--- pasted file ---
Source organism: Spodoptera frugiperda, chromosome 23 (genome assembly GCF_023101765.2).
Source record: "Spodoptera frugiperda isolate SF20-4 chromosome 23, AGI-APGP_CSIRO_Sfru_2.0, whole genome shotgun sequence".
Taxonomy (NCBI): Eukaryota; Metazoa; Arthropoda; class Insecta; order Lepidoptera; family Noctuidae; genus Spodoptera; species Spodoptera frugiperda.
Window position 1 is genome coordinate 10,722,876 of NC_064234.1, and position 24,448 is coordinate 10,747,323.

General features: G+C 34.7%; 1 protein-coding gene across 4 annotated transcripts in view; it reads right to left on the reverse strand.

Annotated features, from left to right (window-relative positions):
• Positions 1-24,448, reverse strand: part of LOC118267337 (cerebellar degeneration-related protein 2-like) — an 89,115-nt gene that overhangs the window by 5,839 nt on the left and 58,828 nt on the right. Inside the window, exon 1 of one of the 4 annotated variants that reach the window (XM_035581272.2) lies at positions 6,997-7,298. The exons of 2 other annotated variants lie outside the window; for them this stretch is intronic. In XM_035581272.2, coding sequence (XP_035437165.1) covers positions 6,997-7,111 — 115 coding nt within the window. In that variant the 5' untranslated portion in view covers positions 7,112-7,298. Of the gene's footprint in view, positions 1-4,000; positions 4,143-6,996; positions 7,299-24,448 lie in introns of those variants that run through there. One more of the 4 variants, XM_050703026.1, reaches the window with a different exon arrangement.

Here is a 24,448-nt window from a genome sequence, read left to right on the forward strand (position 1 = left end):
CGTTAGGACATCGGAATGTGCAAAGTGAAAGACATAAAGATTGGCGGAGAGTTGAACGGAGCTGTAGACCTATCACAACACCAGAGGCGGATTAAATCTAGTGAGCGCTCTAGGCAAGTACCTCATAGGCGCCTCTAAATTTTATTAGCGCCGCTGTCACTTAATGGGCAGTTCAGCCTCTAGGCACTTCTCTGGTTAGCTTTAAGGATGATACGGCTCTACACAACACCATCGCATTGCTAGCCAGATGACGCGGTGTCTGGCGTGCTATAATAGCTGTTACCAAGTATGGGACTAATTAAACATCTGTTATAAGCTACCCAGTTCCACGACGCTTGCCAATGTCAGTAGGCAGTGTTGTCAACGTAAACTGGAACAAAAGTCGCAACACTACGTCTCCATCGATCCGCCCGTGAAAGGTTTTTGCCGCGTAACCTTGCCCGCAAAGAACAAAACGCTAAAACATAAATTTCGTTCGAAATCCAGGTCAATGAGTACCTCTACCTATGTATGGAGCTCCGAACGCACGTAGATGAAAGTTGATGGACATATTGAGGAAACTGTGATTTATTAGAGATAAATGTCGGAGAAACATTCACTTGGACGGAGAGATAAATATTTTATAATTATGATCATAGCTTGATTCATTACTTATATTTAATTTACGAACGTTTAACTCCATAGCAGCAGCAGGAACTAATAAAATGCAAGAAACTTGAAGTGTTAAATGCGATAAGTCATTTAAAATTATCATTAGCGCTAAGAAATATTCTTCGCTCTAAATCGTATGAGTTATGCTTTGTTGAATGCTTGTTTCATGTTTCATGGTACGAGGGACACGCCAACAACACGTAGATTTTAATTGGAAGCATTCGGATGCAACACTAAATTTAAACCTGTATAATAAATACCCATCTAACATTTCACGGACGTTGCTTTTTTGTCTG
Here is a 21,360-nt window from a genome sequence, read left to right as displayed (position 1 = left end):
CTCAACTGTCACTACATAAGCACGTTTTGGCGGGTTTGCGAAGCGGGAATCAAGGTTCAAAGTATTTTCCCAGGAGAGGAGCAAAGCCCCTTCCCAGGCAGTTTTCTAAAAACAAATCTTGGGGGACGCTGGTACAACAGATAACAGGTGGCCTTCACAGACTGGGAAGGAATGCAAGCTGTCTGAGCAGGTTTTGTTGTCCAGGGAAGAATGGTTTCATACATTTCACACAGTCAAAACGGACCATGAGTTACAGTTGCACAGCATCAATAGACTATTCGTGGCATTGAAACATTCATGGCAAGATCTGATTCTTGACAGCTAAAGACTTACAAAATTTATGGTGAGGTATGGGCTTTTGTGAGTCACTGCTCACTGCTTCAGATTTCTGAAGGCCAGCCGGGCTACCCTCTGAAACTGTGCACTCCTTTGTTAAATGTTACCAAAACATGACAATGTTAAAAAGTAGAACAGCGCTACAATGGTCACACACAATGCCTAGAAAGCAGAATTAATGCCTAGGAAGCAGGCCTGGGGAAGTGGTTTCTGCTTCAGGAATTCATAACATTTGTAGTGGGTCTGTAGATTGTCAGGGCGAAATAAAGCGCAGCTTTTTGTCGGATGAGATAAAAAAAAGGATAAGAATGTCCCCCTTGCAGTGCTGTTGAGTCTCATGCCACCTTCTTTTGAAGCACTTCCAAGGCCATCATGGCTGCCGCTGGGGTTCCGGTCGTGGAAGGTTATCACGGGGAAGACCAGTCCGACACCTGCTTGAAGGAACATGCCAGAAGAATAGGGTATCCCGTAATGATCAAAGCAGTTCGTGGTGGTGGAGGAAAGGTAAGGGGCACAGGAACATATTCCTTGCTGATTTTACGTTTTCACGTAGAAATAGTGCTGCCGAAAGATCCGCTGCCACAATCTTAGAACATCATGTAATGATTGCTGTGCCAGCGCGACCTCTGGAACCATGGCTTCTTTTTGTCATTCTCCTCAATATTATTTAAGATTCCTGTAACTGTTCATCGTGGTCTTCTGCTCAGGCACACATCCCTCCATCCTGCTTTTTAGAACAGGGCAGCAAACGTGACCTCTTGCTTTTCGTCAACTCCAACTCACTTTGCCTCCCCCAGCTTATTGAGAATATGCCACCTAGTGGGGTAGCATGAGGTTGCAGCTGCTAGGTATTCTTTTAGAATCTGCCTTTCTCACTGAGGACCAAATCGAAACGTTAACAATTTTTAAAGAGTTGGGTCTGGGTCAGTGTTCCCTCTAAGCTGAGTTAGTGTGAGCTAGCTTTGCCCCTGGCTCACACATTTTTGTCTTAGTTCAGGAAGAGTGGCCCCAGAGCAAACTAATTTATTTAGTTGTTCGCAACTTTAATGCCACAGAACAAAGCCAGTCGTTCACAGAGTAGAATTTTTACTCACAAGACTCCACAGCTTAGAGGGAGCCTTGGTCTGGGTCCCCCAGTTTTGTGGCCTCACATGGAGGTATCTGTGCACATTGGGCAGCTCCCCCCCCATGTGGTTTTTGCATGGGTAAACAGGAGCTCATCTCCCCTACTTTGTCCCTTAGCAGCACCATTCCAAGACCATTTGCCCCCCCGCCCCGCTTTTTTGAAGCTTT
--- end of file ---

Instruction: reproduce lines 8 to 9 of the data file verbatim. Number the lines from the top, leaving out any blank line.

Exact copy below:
Here is a 24,448-nt window from a genome sequence, read left to right on the forward strand (position 1 = left end):
CGTTAGGACATCGGAATGTGCAAAGTGAAAGACATAAAGATTGGCGGAGAGTTGAACGGAGCTGTAGACCTATCACAACACCAGAGGCGGATTAAATCTAGTGAGCGCTCTAGGCAAGTACCTCATAGGCGCCTCTAAATTTTATTAGCGCCGCTGTCACTTAATGGGCAGTTCAGCCTCTAGGCACTTCTCTGGTTAGCTTTAAGGATGATACGGCTCTACACAACACCATCGCATTGCTAGCCAGATGACGCGGTGTCTGGCGTGCTATAATAGCTGTTACCAAGTATGGGACTAATTAAACATCTGTTATAAGCTACCCAGTTCCACGACGCTTGCCAATGTCAGTAGGCAGTGTTGTCAACGTAAACTGGAACAAAAGTCGCAACACTACGTCTCCATCGATCCGCCCGTGAAAGGTTTTTGCCGCGTAACCTTGCCCGCAAAGAACAAAACGCTAAAACATAAATTTCGTTCGAAATCCAGGTCAATGAGTACCTCTACCTATGTATGGAGCTCCGAACGCACGTAGATGAAAGTTGATGGACATATTGAGGAAACTGTGATTTATTAGAGATAAATGTCGGAGAAACATTCACTTGGACGGAGAGATAAATATTTTATAATTATGATCATAGCTTGATTCATTACTTATATTTAATTTACGAACGTTTAACTCCATAGCAGCAGCAGGAACTAATAAAATGCAAGAAACTTGAAGTGTTAAATGCGATAAGTCATTTAAAATTATCATTAGCGCTAAGAAATATTCTTCGCTCTAAATCGTATGAGTTATGCTTTGTTGAATGCTTGTTTCATGTTTCATGGTACGAGGGACACGCCAACAACACGTAGATTTTAATTGGAAGCATTCGGATGCAACACTAAATTTAAACCTGTATAATAAATACCCATCTAACATTTCACGGACGTTGCTTTTTTGTCTG